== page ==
Tennis Prose



Mouratoglou: “My ultimate goal is to create a second Tour”

Tennis coach and academy owner Patrick Mouratoglou said in the debut issue of Final Magazine that he has bigger plans for his future beyond player development and coaching. “My ultimate goal for the “Ultimate Tennis Showdown” (his exhibition event in France) is to create a second tour, not to intervene with how the game is traditionally played. We should keep the classic tour with the ATP tournaments and Grand Slams for the classic fans. So you leave tennis exactly the way it is today for them because that’s how they enjoy it. We are now at a moment in tennis where the tennis pie is limited and everybody is fighting to get a piece of it. My message is: Don’t fight for a small pie, let’s grow it instead. It’s possible if we get new, young fans onboard, then the pie is going to become much bigger. That’s the ultimate goal. The UTS functions as a second tour, with fewer events, a modified ranking system and adapted to the modern way of consuming entertainment. That means shorter, more dynamic, immersive and authentic matches. The average age of UTS followers is 41, which is twenty years younger compared to the typical tennis fan. The success of this new version of a tennis tournament makes me very proud.”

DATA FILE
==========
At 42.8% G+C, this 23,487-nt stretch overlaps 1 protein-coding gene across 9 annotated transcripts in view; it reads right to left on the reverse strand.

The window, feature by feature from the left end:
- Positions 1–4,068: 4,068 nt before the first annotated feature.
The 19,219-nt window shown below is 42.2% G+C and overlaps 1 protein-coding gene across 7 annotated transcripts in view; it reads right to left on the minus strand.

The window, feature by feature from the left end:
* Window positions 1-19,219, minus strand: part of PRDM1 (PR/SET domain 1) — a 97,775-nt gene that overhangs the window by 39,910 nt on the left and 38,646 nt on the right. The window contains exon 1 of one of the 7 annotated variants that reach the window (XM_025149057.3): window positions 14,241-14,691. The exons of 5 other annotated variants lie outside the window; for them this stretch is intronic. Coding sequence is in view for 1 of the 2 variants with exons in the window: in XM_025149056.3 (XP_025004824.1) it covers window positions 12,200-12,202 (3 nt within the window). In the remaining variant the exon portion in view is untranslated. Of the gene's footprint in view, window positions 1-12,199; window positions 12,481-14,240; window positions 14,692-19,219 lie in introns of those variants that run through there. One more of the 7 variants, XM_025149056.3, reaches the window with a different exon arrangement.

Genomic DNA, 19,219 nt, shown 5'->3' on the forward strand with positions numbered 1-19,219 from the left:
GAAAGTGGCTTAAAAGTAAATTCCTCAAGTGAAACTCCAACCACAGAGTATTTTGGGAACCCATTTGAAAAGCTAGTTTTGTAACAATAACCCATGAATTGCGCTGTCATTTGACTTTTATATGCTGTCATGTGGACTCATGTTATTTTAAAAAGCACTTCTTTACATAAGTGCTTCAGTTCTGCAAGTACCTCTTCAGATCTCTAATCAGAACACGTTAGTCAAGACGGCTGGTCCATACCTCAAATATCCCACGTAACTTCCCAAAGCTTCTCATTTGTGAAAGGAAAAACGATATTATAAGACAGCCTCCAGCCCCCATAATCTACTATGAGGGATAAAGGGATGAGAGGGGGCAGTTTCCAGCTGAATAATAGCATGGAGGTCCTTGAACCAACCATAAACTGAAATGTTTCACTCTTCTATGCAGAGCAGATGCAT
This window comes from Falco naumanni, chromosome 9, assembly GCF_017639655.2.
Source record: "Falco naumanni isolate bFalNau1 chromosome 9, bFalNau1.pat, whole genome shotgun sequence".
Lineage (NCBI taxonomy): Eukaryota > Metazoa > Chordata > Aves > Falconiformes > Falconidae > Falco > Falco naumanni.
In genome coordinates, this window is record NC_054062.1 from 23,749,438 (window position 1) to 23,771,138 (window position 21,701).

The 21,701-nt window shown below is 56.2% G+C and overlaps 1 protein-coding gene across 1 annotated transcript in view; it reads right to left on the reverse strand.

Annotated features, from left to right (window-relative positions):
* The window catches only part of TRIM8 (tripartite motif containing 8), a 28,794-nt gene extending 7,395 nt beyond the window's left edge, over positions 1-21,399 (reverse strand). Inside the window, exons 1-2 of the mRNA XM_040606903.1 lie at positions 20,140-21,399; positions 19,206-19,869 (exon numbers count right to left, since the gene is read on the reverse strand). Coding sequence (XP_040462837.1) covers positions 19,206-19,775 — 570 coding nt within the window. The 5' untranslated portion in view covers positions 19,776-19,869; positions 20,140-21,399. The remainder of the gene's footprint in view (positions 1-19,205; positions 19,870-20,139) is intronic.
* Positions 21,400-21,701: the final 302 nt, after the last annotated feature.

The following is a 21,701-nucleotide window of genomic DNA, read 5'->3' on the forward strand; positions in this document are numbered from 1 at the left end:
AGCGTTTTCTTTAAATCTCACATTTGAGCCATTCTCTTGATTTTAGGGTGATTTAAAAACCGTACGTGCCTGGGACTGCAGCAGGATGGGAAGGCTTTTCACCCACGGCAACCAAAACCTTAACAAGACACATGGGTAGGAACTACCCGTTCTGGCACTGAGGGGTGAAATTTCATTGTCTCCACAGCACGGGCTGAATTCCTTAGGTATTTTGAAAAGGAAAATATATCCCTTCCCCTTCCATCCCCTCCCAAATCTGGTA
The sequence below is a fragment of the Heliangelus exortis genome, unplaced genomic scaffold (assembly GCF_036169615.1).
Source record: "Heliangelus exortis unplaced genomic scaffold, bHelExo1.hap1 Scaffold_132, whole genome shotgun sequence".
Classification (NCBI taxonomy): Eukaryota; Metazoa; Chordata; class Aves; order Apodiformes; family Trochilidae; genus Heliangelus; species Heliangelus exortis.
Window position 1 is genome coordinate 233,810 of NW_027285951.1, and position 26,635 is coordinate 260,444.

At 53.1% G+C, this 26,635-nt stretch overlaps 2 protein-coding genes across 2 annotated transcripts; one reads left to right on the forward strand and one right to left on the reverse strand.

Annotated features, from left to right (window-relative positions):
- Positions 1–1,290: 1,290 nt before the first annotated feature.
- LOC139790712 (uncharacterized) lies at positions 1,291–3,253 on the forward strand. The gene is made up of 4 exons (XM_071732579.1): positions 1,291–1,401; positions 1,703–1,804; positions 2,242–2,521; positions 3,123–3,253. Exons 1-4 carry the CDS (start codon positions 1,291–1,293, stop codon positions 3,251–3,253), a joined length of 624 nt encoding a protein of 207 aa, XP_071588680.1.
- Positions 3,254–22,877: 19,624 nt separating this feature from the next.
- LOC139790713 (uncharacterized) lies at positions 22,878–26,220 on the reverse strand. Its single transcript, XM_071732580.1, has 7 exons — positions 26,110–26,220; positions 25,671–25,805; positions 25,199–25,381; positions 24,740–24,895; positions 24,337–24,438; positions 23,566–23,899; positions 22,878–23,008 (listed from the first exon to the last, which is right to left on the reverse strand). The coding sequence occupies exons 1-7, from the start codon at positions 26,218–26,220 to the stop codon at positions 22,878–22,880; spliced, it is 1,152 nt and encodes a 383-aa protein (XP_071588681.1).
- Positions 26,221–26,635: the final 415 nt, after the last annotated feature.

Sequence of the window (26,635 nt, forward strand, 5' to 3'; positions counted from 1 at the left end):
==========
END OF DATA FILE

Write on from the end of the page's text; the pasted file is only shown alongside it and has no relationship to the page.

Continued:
The UTS debuted this year and included players like Taylor Fritz, Alex deMinaur and Corentin Moutet playing quick matches with a different scoring system, simulated crowd roars, and other novelties.